Trump says he's on the same page with Fauci, doesn't fire him
WASHINGTON: President Donald Trump said Monday that he liked the prominent health expert and had no intention of firing him after Fauci said in an interview that previous mitigation efforts against the outbreak could have saved more lives.
In a sometimes controversial talk with journalists, Trump said that he and Fauci had been on the same page from the start about the virus and played a video for journalists defending his administration's response.
Trump, who played down the severity of the virus in its early stages, was upset by media coverage, suggesting he didn't do enough to prevent its spread.
On Sunday, Trump retweeted a call to fire Fauci after the top U.S. expert. USA In infectious diseases he said that lives could have been saved if the country had been closed earlier during the new coronavirus outbreak.
In Monday's briefing, Fauci said he was answering a hypothetical question in the interview, making it clear that Trump had overheard him when he recommended mitigation efforts that included strict measures of social distancing.
I think he is a wonderful guy, Trump said of Fauci, adding that not everyone was happy with him.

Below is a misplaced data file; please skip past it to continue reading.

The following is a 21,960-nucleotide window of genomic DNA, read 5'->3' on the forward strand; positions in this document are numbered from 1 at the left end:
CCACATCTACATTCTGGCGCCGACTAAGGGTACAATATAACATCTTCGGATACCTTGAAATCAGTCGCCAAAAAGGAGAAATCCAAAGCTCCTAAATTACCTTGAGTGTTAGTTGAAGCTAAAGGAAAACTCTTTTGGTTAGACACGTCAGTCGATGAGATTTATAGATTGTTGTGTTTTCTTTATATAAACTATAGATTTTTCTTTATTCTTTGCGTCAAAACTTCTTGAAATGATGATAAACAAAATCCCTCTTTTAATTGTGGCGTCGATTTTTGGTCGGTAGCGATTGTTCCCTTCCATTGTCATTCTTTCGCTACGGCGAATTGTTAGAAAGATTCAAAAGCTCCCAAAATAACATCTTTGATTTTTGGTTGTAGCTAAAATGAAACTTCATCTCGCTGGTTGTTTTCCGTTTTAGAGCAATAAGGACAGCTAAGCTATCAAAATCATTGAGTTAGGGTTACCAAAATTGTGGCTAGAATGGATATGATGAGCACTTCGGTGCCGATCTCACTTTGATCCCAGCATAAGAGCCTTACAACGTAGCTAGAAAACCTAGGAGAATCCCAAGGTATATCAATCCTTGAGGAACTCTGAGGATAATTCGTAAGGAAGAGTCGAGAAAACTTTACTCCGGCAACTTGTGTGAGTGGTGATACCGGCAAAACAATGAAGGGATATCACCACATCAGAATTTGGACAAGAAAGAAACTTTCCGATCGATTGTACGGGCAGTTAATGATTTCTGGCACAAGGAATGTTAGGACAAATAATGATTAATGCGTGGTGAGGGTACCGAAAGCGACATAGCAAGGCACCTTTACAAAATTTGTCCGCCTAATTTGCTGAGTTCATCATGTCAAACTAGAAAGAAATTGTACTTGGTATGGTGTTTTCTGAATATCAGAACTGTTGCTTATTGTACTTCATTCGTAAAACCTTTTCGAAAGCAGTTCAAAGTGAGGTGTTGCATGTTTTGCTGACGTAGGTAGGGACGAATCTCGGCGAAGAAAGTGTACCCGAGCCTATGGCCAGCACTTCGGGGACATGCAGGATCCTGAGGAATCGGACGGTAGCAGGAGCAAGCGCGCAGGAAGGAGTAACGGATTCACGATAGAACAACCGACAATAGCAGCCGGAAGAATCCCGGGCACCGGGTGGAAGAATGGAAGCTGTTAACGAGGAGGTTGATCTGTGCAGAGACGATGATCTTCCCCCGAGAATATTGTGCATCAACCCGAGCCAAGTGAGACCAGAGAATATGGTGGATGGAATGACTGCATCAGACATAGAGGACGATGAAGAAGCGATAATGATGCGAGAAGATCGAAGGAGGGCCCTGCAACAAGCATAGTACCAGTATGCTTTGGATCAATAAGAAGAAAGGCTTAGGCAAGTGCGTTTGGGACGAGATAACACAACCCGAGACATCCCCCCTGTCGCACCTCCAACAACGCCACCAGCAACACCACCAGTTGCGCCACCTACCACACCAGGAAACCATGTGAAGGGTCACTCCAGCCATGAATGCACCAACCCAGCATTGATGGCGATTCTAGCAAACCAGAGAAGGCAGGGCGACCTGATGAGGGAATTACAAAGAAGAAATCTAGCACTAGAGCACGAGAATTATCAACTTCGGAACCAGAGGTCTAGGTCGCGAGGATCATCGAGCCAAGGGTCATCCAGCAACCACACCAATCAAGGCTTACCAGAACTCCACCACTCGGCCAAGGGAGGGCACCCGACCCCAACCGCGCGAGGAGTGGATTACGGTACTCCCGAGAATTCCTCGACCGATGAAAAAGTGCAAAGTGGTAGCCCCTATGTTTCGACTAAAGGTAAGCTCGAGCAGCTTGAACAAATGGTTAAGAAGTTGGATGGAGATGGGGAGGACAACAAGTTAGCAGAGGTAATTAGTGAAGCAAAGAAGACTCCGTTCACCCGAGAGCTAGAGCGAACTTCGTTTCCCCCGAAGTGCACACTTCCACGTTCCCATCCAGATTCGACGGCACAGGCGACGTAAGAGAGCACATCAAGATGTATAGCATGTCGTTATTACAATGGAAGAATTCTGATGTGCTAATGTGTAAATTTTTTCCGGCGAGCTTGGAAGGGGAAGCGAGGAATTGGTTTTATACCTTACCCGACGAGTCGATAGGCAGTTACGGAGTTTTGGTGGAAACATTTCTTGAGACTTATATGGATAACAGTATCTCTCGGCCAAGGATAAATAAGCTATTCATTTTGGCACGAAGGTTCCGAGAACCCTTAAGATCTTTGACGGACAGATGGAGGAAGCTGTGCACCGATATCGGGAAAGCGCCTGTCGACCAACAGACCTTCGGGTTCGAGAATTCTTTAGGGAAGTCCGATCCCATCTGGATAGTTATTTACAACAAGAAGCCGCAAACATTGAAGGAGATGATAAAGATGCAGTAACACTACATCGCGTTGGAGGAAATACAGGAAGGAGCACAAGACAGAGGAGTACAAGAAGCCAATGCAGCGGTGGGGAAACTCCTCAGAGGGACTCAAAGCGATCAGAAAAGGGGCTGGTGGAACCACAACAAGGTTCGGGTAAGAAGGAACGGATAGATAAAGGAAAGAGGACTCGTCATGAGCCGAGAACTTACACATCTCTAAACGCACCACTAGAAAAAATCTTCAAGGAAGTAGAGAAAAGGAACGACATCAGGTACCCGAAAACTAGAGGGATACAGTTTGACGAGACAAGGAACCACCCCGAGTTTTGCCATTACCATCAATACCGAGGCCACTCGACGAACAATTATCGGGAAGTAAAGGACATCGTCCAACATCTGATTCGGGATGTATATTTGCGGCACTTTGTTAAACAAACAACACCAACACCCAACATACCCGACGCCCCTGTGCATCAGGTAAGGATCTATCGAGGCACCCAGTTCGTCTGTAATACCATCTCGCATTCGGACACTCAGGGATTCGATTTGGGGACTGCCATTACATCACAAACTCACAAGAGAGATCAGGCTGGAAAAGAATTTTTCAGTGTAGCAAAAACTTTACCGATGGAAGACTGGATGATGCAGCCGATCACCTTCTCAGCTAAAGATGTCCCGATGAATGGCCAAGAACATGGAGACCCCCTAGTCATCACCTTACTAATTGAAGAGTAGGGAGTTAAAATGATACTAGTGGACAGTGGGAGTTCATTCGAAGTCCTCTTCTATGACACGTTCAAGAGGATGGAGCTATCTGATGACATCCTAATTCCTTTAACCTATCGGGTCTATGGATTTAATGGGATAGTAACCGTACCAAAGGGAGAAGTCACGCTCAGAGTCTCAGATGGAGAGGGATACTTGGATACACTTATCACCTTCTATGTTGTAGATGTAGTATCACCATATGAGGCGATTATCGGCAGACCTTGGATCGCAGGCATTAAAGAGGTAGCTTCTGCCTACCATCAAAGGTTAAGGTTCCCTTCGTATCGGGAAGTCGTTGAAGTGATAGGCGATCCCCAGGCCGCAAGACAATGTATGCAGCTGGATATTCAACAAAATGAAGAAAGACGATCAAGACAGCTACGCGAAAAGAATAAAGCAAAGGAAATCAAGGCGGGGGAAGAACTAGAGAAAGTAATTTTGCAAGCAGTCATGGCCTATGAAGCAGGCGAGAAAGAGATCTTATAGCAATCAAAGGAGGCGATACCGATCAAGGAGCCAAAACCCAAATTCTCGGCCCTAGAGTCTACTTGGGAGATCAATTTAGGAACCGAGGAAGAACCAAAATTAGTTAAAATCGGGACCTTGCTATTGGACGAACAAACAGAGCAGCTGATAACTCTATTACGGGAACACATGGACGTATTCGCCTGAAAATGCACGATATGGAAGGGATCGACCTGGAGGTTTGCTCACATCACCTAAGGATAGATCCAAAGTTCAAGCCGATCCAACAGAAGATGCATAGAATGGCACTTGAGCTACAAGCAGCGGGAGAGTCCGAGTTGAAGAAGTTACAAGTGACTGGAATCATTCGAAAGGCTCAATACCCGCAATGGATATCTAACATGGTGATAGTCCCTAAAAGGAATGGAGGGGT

The Republican president in the past has repeated critical tweets from officials or enemies rather than criticizing himself. The retweet fueled speculation that Trump was running out of patience with the popular scientist and could fire him, prompting a White House denial ahead of Trump's briefing.
The White House spokesman said Trump's retweet addressed what he considered a false report of his travel restriction in China, where the new coronavirus originated.
Fauci has assumed national prominence, and a certain degree of affection, as a leader in the fight against the coronavirus.
He has contradicted or corrected Trump on scientific matters during the public health crisis, including whether the antimalarial drug is effective against the virus.
Fauci, director of Infectious Diseases, was asked on CNN about a New York Times report documenting early warnings issued to the White House about the new coronavirus. The scientist acknowledged that closing the country earlier could have saved lives, but warned that there were several factors involved.
Obviously, it would have been nice if we had a better advantage, but I don't think we can say that we are where we are now because of a factor, Fauci said. It's very complicated.
Already targeted by the far right for his contradictions with Trump, Fauci drew more shame after the interview.
Trump also denounced the Times story in tweets on Sunday, calling it false.
Last week, during the White House daily coronavirus briefing, Trump stepped in and prevented Fauci from answering a question about hydroxychloroquine.
He won't fire Fauci today, tweeted Joe Lockhart, press secretary for former President Bill Clinton, a Democrat. That is not his style. You need to humiliate him first.
Fauci, 79, has headed the federal infectious disease agency since 1984 under Republican and Democratic presidents. Republican George W. Bush honored him with the Presidential Medal of Freedom in 2008.
Some surveys during the public health crisis have shown that Americans trust him more than Trump.